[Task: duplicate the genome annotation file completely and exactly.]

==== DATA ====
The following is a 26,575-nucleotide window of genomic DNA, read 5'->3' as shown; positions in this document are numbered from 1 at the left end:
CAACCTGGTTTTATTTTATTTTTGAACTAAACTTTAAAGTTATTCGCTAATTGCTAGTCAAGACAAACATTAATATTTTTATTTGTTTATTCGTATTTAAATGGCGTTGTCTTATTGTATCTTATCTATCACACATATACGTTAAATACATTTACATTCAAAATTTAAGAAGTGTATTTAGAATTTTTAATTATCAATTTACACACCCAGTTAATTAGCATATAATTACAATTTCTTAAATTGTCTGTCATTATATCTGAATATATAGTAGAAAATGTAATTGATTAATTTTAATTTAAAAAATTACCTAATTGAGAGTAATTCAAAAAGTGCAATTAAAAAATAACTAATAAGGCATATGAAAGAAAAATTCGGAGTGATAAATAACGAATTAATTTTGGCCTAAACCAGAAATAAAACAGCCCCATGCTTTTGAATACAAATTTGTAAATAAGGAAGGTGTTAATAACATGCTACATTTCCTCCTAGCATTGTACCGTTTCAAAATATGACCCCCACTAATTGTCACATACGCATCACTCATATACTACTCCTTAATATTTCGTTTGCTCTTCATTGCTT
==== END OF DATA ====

The following is a 26,575-nucleotide window of genomic DNA, read 5'->3' as shown; positions in this document are numbered from 1 at the left end:
CAACCTGGTTTTATTTTATTTTTGAACTAAACTTTAAAGTTATTCGCTAATTGCTAGTCAAGACAAACATTAATATTTTTATTTGTTTATTCGTATTTAAATGGCGTTGTCTTATTGTATCTTATCTATCACACATATACGTTAAATACATTTACATTCAAAATTTAAGAAGTGTATTTAGAATTTTTAATTATCAATTTACACACCCAGTTAATTAGCATATAATTACAATTTCTTAAATTGTCTGTCATTATATCTGAATATATAGTAGAAAATGTAATTGATTAATTTTAATTTAAAAAATTACCTAATTGAGAGTAATTCAAAAAGTGCAATTAAAAAATAACTAATAAGGCATATGAAAGAAAAATTCGGAGTGATAAATAACGAATTAATTTTGGCCTAAACCAGAAATAAAACAGCCCCATGCTTTTGAATACAAATTTGTAAATAAGGAAGGTGTTAATAACATGCTACATTTCCTCCTAGCATTGTACCGTTTCAAAATATGACCCCCACTAATTGTCACATACGCATCACTCATATACTACTCCTTAATATTTCGTTTGCTCTTCATTGCTT